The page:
Hirschsprung’s disease (HD) is due to a congenital absence of ganglion cells (aganglionosis) in the colon leading to difficult-to-treat constipation as well as the potential for life-threatening enterocolitis from colonic inflammation. A total of 17 genes are associated with HD, with these mutations affecting the RET proto-oncogene encoding the tyrosine kinase receptor and G-protein–coupled receptor EDNRB which are involved in neurogenesis. The authors of this study looked at the phenotypic variation of HD based on these genetic mutations.
Whole exome sequencing was performed in 190 patients with HD and 47 relatives (36 first-degree relatives), and results were compared to a well-described control group from the 1000 Genomes Project and the National Institute of Mental Health Repository to look for differences in sequence variants (via single nucleotide polymorphism or SNP arrays). Three SNPs associated with HD in RET (rs2435357, rs7069590, and rs2506030) and one SNP associated with HD in SEMA3 (rs11766001) involved in the G-protein–coupled receptor EDNRB were used as markers for common noncoding variants (missense and nonsense). Potential HD-associated genes were defined as having more unique pathogenic alleles in the HD cohort compared to the control group. In order to see if a genetic mutation was associated with HD, reverse-transcriptase polymerase chain reaction (RT-PCR) testing was performed to evaluate RNA expression in human embryonic gut samples and in developing mouse gut.
Patients with 5 or more alleles showing mutations in RET and SEMA3 increased the risk of having HD, and the population frequency of HD increased with increasing numbers of risk alleles. The effect of pathogenic allele enrichment then was determined by analysis of 15,963 SNPs in 4027 genes in patients with HD and controls. Interestingly, besides RET and EDNRB mutations associated with neurogenesis, 7 new genetic mutations were found (ACSS2, ADAMTS17, ENO3, FAM213A, SH3PXD2A, SLC27A4, and UBR4). These genes also were expressed in human and mouse embryonic samples during embryogenesis and in zebrafish as markers of cell migratory defects. A larger number of coding copy variants, as opposed to noncoding copy variants, increased the risk of HD. It was noted that 8.9% of the 190 patients with HD had a genetic syndrome, and 16 copy number variants (14 not previously described) were noted in those patients who had both a genetic syndrome and HD. The most common syndrome associated with these variants was Trisomy 21.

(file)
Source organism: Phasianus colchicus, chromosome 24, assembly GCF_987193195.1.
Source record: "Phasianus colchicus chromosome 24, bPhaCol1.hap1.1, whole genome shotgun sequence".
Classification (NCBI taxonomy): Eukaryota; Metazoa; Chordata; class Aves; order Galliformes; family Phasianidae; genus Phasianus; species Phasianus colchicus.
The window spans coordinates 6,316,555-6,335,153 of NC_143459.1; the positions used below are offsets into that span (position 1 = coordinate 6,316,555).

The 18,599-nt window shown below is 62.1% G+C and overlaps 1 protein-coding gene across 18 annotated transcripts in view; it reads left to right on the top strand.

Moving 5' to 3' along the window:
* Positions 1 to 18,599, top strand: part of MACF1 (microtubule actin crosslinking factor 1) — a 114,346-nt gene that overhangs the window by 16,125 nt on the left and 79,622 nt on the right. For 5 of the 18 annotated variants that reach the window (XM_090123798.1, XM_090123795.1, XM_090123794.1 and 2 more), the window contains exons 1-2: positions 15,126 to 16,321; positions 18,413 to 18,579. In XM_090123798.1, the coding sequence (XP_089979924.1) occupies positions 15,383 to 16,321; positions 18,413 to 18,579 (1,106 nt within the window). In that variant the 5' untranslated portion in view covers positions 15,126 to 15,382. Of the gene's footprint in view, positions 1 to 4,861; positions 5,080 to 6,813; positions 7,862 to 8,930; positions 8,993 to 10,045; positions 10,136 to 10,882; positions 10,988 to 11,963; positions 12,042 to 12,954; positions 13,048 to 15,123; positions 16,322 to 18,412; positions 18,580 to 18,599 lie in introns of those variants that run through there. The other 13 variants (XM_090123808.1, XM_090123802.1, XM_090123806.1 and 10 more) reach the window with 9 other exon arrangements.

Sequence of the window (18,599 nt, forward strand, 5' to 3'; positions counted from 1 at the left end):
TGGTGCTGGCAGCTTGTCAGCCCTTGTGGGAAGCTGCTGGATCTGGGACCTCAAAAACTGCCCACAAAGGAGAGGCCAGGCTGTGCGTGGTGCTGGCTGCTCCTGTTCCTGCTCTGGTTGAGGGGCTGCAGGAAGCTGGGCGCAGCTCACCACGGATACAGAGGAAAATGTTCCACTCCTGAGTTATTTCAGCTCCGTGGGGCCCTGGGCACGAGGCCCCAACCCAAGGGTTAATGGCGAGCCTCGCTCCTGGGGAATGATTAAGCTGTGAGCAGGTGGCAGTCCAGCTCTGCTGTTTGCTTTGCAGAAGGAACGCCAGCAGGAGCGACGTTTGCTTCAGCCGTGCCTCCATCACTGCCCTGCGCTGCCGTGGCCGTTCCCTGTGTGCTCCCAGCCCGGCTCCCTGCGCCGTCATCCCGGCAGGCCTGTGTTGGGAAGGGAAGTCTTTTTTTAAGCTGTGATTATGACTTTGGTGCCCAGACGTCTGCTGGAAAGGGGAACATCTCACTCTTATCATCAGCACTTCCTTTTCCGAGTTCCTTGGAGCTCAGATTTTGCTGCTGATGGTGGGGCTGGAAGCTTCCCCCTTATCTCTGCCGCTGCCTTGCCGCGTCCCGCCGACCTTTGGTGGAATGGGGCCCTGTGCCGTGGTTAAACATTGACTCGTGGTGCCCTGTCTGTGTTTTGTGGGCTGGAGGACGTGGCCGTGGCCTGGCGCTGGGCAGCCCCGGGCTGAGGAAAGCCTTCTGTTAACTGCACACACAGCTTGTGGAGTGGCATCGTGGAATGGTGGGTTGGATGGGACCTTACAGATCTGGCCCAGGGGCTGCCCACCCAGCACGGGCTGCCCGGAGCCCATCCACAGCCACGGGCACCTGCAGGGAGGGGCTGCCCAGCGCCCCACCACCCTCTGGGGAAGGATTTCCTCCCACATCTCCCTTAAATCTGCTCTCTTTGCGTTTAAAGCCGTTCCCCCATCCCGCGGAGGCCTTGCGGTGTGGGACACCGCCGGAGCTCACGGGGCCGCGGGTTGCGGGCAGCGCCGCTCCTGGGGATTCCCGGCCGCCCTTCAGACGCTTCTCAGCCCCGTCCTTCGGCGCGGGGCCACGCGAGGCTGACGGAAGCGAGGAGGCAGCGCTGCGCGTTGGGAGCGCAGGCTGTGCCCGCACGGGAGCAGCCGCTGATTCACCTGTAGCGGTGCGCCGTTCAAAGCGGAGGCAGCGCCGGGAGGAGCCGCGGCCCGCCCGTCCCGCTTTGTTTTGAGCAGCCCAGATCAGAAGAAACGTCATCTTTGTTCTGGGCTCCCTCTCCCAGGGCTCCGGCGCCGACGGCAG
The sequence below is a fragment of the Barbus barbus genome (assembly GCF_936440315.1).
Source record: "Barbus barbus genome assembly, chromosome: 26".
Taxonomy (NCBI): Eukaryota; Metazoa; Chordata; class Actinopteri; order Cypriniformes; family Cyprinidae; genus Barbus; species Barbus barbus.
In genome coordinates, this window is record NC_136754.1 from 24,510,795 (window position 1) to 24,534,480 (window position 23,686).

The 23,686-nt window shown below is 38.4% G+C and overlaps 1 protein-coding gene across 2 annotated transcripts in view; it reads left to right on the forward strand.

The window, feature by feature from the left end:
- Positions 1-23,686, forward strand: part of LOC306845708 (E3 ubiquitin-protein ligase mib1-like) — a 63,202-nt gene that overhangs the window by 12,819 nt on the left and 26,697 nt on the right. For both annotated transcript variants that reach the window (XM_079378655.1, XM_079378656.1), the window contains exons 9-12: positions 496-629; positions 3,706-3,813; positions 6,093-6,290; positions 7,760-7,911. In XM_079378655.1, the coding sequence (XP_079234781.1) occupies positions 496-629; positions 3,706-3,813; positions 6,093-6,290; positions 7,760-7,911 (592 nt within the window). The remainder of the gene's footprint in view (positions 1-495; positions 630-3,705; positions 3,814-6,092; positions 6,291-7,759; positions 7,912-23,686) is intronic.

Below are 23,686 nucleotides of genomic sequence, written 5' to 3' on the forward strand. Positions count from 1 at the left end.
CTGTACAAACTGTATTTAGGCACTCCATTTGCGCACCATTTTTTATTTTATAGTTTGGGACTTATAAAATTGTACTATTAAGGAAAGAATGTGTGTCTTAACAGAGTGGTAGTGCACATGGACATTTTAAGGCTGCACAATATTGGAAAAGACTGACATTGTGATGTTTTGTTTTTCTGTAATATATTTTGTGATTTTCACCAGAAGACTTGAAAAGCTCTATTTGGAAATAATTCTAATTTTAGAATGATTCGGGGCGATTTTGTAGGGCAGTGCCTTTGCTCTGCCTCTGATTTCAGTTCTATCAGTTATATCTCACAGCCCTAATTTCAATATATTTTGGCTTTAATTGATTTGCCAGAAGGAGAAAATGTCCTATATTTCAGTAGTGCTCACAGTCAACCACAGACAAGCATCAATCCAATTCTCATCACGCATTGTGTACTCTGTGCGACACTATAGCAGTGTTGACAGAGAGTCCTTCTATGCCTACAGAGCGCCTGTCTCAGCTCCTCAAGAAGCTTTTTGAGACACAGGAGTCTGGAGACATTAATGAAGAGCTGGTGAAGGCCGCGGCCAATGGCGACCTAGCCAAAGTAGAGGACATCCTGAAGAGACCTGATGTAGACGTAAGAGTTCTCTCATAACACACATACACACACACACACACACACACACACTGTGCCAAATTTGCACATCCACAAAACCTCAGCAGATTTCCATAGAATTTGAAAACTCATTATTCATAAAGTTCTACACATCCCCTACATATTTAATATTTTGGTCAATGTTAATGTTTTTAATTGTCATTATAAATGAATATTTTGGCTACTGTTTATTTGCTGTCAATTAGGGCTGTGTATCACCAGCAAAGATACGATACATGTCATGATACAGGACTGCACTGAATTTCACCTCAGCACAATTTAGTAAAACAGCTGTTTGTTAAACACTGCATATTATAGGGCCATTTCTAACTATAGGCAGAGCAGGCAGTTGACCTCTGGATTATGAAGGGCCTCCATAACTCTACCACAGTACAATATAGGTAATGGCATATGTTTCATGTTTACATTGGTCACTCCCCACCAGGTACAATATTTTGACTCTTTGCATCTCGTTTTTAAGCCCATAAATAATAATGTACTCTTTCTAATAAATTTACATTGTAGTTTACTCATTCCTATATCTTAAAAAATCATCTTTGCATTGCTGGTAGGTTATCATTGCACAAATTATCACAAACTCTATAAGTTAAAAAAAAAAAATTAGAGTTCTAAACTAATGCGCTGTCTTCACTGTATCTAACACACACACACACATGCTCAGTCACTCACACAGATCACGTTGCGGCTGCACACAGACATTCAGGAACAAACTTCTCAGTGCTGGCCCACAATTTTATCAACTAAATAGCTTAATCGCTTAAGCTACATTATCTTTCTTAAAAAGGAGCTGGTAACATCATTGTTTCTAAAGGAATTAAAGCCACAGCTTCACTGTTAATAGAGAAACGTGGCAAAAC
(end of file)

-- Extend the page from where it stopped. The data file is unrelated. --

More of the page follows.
In total, 72.1% of HD patients had some type of identified genetic risk factor with a large number of these patients having 5 or more noncoding, rare coding, or copy number variants, and the risk of HD increased in the population as the number pathogenic alleles increased. No genotype-phenotype relationship existed between HD and sex, length of HD segment, family history, or presence of a genetic syndrome. This study provides more much needed information about the genetics and subsequent pathophysiology of HD. In particular, determining the presence and copy number of alleles may be helpful in determining the risk of developing HD in families or during pre-natal screening.
Tilghman J, Ling A, Turner T, Sosa M, Krumm N, Chatterjee S, Kapoor A, Coe B, Nguyen K, Gupta N, Gabriel S, Eichler E, Berrios C, Chakravarti A. Molecular genetic anatomy and risk profile of Hirschsprung’s disease. New England Journal of Medicine 2019; 380: 1421-1432